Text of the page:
Use appropriate devices and air mattresses   Wedge pillows, waffle boots, and gel overlays to beds and chairs can be effective in offloading. A low-air loss mattress alternates inflating and deflating to mimic the shifting of a patient in bed which helps in repositioning and relieving pressure. 
Encourage nutrition and hydration Proper intake of fluids increases oxygen and nutrient delivery to the wound bed by increasing the blood volume. Intake of high protein foods and supplements is essential for repairing body tissues. 

Nursing Care Plan 2

Nursing Diagnosis: Impaired skin integrity related to decreased skin sensation secondary to diabetic neuropathy as evidenced by redness and an open area to the left lower leg 

Desired outcome: Patient will verbalize understanding of daily skin inspection

Intervention Rationale 
Educate on diabetic neuropathy and the importance of daily skin checks When blood glucose is uncontrolled it can injure the nerves, most often in the legs and feet causing diabetic neuropathy. This results in symptoms of burning and numbness as well as reduced sensation. This puts the patient at risk for impaired skin integrity if they cannot feel the normal sensations of pain or pressure. 
Ensure socks or non-slip footwear is worn at all times Due to decreased sensation to the lower legs and feet, the patient must keep feet protected to prevent skin injury.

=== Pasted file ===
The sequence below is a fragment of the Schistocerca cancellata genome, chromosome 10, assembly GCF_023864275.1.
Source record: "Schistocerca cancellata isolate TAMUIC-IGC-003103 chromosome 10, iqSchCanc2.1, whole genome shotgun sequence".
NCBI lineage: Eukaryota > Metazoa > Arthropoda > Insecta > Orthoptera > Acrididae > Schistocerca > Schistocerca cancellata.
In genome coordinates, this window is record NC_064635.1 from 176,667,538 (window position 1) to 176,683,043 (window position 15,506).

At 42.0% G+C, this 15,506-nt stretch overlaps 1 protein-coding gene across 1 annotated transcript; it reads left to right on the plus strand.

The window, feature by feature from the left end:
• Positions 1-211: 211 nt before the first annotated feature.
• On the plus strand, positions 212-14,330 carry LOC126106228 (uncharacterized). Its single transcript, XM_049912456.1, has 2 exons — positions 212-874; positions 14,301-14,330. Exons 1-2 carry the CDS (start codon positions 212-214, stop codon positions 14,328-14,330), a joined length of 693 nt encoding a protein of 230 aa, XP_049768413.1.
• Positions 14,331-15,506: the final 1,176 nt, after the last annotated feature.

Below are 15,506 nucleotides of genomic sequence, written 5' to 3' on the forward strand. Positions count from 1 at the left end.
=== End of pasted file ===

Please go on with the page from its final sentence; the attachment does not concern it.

Maintain normal blood glucose levels Since neuropathy occurs due to uncontrolled (high) blood glucose, it is imperative to keep glucose levels normal to prevent worsening neuropathy. 
Assess skin for infection Redness and open areas to the skin put the patient at risk for infection such as cellulitis. Monitor for signs of infection such as expanding redness, purulent drainage, warmth, odor, and swelling. 

Nursing Care Plan 3

Nursing Diagnosis: Impaired skin integrity related to surgical incision and stoma creation to the abdomen  

Desired outcome: Patient will verbalize understanding of preventing skin irritation to skin surrounding the stoma

Intervention Rationale 
Assess incision and stoma Stoma following surgery should be moist and pink-red in color. It should protrude from the incision, though it may be swollen and will reduce in size the weeks following surgery.